De Prunner's Ringlet
Erebia triaria

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Erebia triaria

Female, Switzerland, May 2017

Erebia triaria

Male, Switzerland, April 2017

Erebia triaria

Mating pair, female on left, Switzerland, May 2017

Erebia triaria

Male, Switzerland, April 2014

Erebia triaria

Switzerland, April 2014

Erebia triaria

Switzerland, April 2014

Erebia triaria

Switzerland, April 2014

Erebia triaria

Switzerland, April 2014 (count the wings carefully ...)

Erebia triaria

Male, Switzerland, April 2014

Erebia triaria

Male, Switzerland, April 2016

Switzerland, May 2005

Close-up of spots near apex of forewing

Switzerland, June 2006

Switzerland, June 2006

Switzerland, June 2006

Val d'Aran, July 2002

Piedmont ringlet, Erebia meolans, for comparison

Erebia triaria distribution

Distribution

De Prunner's ringlet is one of the more precocious Erebia species, appearing as early as March in the Rhône Valley of Switzerland, though more commonly in April. At altitude it emerges later, and may still be seen in July on high mountain slopes. It is widespread in the southern mountains of Europe but rather local and in my experience never abundant. I have never seen it gathering in numbers in the way some other Erebia do. I have found the species in Switzerland and the Pyrenees.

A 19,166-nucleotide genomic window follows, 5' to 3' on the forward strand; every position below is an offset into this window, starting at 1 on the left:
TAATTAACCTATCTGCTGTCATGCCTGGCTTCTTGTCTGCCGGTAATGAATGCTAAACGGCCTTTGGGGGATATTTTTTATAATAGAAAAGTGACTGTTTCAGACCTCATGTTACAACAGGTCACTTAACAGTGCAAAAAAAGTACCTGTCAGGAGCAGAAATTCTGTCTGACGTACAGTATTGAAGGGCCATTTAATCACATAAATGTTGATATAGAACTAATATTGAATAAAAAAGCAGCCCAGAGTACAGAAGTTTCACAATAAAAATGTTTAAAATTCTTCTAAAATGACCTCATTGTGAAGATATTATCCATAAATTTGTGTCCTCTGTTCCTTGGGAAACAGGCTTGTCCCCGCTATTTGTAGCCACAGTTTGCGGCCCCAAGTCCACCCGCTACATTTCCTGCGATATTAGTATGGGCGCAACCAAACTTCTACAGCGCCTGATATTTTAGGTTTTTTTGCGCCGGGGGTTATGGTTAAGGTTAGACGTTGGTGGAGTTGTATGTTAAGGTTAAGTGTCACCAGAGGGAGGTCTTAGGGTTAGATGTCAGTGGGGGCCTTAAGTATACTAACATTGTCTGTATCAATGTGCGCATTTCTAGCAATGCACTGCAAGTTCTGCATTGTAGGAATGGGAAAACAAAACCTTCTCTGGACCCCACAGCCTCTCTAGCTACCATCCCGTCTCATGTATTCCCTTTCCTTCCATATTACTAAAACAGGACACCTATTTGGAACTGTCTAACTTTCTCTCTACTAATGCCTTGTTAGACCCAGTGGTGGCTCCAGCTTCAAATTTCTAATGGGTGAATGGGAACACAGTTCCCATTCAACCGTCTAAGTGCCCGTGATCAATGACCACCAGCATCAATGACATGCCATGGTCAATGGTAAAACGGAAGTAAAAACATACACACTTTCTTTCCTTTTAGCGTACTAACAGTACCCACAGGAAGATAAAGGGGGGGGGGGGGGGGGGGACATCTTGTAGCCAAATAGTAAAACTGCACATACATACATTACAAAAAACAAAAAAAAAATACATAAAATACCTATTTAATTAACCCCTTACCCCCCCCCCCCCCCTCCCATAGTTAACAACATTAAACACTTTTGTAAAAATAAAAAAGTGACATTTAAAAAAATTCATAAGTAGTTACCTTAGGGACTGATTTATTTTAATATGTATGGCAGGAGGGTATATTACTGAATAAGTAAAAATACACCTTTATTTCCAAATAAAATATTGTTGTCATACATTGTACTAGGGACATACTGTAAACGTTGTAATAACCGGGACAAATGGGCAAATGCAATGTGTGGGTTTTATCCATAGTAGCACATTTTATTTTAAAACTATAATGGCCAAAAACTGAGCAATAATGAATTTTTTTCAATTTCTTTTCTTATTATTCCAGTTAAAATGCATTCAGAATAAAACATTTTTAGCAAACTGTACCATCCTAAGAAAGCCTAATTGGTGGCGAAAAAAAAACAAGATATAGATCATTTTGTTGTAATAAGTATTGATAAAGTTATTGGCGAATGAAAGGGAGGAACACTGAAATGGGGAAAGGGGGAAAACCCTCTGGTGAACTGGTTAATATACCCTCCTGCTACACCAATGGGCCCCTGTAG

Identification is generally easy. The three most apical spots on the forewing are more or less in a line - though it is not always as straight as books suggest. In Piedmont ringlet, which flies in many of the same areas, the small apical spot, if present, is set off at a distinctly more jaunty angle. The other species that might be confused with de Prunner's ringlet is the woodland ringlet. This sometimes shows a line of three spots in the apical region. The underside hindwing, however, is very different. That of de Prunner's ringlet has a rough texture and the submarginal spots are naked - not set in red. The underside of the woodland ringlet is essentially the same as the upperside, with the spots set in larger, red circles.

Like most Satyrids, this is a grass feeder, laying eggs on sheep's fescue, meadow grasses and feather grass amongst others. It hibernates as a fourth-instar caterpillar, so only has one instar to go in the spring - hence the early flight period where altitude and conditions permit. It flies in a single brood.